Recent studies have provided insight into inter-individual differences in creative thinking, focusing on characterizations of distributed large-scale brain networks both at the local level of regions and their pairwise interactions and at the global level of the brain as a whole. However, it remains unclear how creative thinking relates to mesoscale network features, e.g. community and hub organization. We applied a data-driven approach to examine community and hub structure in resting-state functional imaging data from a large sample of participants, and how they relate to individual differences in creative thinking. First, we computed for every participant the co-assignment probability of brain regions to the same community. We found that greater capacity for creative thinking was related to increased and decreased co-assignment of medial-temporal and subcortical regions to the same community, respectively, suggesting that creative capacity may be reflected in inter-individual differences in the meso-scale organization of brain networks. We then used participant-specific communities to identify network hubs—nodes whose connections form bridges across the boundaries of different communities—quantified based on their participation coefficients. We found that increased hubness of DMN and medial-temporal regions were positively and negatively related with creative ability, respectively. These findings suggest that creative capacity may be reflected in inter-individual differences in community interactions of DMN and medial-temporal structures. Collectively, these results demonstrate the fruitfulness of investigating mesoscale brain network features in relation to creative thinking.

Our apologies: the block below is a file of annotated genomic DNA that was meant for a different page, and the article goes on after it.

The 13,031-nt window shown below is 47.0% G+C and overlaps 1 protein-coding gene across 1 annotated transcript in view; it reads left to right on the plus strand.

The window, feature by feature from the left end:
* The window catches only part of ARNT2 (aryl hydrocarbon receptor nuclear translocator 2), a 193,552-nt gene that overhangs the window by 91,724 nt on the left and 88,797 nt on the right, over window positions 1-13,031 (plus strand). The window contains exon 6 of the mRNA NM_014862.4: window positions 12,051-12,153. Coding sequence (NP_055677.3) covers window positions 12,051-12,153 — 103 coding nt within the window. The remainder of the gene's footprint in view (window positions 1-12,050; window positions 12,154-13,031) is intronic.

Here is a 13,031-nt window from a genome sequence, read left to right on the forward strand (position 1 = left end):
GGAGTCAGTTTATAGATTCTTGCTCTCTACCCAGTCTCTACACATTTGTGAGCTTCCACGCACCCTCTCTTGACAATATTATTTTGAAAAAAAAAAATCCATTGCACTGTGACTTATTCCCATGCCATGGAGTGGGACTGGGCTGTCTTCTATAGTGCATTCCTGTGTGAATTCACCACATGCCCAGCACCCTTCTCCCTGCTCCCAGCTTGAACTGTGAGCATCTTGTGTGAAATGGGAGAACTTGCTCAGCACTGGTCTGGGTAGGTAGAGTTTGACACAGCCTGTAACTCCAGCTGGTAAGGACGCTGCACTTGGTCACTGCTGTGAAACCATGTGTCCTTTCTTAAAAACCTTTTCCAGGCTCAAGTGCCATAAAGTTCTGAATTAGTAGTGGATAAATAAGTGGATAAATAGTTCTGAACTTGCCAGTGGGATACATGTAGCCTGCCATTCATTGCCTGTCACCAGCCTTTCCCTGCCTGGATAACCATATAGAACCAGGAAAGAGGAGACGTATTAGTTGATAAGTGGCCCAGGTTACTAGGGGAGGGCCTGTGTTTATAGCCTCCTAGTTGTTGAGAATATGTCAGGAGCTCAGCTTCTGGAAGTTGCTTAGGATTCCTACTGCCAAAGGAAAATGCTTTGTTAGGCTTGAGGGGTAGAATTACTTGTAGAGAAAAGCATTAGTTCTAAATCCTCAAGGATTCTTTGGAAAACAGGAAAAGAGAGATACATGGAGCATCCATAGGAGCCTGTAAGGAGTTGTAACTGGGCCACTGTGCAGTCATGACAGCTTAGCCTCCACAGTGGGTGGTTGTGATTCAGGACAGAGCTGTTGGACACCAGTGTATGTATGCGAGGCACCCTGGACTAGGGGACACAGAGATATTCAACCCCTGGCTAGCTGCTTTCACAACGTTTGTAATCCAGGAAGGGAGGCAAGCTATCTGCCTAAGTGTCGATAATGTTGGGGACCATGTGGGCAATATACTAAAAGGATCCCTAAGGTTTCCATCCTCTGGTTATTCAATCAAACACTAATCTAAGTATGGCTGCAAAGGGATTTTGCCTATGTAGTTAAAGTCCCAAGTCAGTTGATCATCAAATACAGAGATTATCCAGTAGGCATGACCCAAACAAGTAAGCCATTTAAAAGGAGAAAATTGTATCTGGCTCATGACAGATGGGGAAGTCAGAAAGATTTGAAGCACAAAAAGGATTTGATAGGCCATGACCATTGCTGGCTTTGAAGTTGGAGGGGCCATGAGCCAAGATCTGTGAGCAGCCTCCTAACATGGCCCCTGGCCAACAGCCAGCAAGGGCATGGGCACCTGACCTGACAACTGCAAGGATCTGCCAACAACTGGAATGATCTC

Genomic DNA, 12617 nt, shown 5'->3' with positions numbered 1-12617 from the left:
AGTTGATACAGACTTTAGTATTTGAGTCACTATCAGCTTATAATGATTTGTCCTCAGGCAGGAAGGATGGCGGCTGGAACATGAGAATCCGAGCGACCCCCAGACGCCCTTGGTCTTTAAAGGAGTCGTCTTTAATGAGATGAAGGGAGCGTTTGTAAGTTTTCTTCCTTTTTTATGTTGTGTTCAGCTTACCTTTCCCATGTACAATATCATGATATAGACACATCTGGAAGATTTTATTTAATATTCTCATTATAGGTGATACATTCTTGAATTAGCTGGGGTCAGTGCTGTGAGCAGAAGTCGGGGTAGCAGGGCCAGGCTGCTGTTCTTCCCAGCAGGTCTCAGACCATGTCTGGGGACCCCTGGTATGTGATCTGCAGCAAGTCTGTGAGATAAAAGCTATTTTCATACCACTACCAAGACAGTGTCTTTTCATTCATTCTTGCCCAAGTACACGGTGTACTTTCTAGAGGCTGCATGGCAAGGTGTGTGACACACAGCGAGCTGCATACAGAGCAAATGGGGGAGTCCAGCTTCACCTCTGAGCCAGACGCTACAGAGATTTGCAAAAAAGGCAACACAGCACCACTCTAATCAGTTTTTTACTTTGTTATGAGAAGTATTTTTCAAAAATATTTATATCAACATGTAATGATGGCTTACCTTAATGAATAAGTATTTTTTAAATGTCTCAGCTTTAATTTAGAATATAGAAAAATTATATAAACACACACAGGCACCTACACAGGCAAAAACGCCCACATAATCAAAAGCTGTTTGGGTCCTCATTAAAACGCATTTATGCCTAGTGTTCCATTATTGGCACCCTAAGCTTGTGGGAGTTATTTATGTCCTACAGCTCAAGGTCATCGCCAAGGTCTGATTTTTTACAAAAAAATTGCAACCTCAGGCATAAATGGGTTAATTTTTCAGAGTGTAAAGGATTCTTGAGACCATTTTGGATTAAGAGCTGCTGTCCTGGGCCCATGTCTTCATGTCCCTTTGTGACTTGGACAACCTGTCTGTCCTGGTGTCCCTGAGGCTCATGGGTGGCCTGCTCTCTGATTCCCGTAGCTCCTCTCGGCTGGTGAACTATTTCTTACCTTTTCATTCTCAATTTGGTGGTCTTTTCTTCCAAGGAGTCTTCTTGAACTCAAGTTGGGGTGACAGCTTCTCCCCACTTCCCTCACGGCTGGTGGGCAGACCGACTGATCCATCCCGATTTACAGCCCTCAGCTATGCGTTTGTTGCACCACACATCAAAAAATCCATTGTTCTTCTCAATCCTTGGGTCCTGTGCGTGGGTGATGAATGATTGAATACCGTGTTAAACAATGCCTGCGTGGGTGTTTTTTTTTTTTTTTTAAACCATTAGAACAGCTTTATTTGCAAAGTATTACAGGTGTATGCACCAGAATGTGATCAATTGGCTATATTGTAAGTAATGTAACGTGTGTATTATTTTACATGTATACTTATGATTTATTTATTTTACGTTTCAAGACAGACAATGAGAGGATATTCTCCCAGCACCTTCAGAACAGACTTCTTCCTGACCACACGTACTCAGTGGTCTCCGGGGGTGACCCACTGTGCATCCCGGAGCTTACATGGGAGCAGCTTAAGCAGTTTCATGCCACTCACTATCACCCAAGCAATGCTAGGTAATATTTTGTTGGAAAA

All Science Journal Classification (ASJC) codes
- Cognitive Neuroscience